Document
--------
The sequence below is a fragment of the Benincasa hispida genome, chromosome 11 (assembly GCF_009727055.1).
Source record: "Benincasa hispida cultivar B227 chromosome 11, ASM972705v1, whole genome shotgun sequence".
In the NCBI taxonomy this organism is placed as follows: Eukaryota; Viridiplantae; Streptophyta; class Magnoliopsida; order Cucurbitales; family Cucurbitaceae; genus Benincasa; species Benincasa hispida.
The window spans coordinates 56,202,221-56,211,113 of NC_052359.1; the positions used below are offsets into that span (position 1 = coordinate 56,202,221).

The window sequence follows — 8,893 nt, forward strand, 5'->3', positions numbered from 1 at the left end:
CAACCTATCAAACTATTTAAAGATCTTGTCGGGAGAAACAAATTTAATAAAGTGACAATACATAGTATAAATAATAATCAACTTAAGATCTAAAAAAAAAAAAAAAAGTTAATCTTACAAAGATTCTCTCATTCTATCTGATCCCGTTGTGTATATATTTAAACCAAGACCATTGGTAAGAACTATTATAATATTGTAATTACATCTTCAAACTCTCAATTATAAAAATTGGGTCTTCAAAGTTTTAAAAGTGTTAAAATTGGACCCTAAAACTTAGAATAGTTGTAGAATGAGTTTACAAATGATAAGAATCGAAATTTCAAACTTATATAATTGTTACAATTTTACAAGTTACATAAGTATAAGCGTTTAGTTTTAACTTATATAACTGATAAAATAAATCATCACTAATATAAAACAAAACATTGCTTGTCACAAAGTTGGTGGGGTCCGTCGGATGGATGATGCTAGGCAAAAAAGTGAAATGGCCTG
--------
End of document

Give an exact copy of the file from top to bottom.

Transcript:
The sequence below is a fragment of the Benincasa hispida genome, chromosome 11 (assembly GCF_009727055.1).
Source record: "Benincasa hispida cultivar B227 chromosome 11, ASM972705v1, whole genome shotgun sequence".
In the NCBI taxonomy this organism is placed as follows: Eukaryota; Viridiplantae; Streptophyta; class Magnoliopsida; order Cucurbitales; family Cucurbitaceae; genus Benincasa; species Benincasa hispida.
The window spans coordinates 56,202,221-56,211,113 of NC_052359.1; the positions used below are offsets into that span (position 1 = coordinate 56,202,221).

The window sequence follows — 8,893 nt, forward strand, 5'->3', positions numbered from 1 at the left end:
CAACCTATCAAACTATTTAAAGATCTTGTCGGGAGAAACAAATTTAATAAAGTGACAATACATAGTATAAATAATAATCAACTTAAGATCTAAAAAAAAAAAAAAAAGTTAATCTTACAAAGATTCTCTCATTCTATCTGATCCCGTTGTGTATATATTTAAACCAAGACCATTGGTAAGAACTATTATAATATTGTAATTACATCTTCAAACTCTCAATTATAAAAATTGGGTCTTCAAAGTTTTAAAAGTGTTAAAATTGGACCCTAAAACTTAGAATAGTTGTAGAATGAGTTTACAAATGATAAGAATCGAAATTTCAAACTTATATAATTGTTACAATTTTACAAGTTACATAAGTATAAGCGTTTAGTTTTAACTTATATAACTGATAAAATAAATCATCACTAATATAAAACAAAACATTGCTTGTCACAAAGTTGGTGGGGTCCGTCGGATGGATGATGCTAGGCAAAAAAGTGAAATGGCCTG